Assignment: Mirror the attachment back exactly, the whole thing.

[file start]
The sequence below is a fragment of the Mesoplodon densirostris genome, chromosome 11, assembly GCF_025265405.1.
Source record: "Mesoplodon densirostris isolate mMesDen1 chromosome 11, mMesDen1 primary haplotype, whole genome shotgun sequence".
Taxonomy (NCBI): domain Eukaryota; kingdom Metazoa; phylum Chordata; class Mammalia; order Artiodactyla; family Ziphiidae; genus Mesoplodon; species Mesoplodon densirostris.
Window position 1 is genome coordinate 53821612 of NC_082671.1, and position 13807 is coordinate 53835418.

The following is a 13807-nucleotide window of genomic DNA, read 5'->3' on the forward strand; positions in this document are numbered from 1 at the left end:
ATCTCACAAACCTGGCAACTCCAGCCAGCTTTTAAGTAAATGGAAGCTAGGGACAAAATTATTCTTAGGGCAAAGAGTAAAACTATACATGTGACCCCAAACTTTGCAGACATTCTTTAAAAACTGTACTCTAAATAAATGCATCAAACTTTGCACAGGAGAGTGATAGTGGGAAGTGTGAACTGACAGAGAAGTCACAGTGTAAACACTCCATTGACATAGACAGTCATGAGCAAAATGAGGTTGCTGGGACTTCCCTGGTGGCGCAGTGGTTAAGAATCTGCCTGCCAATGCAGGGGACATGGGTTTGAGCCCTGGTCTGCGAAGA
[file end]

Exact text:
The sequence below is a fragment of the Mesoplodon densirostris genome, chromosome 11, assembly GCF_025265405.1.
Source record: "Mesoplodon densirostris isolate mMesDen1 chromosome 11, mMesDen1 primary haplotype, whole genome shotgun sequence".
Taxonomy (NCBI): domain Eukaryota; kingdom Metazoa; phylum Chordata; class Mammalia; order Artiodactyla; family Ziphiidae; genus Mesoplodon; species Mesoplodon densirostris.
Window position 1 is genome coordinate 53821612 of NC_082671.1, and position 13807 is coordinate 53835418.

The following is a 13807-nucleotide window of genomic DNA, read 5'->3' on the forward strand; positions in this document are numbered from 1 at the left end:
ATCTCACAAACCTGGCAACTCCAGCCAGCTTTTAAGTAAATGGAAGCTAGGGACAAAATTATTCTTAGGGCAAAGAGTAAAACTATACATGTGACCCCAAACTTTGCAGACATTCTTTAAAAACTGTACTCTAAATAAATGCATCAAACTTTGCACAGGAGAGTGATAGTGGGAAGTGTGAACTGACAGAGAAGTCACAGTGTAAACACTCCATTGACATAGACAGTCATGAGCAAAATGAGGTTGCTGGGACTTCCCTGGTGGCGCAGTGGTTAAGAATCTGCCTGCCAATGCAGGGGACATGGGTTTGAGCCCTGGTCTGCGAAGA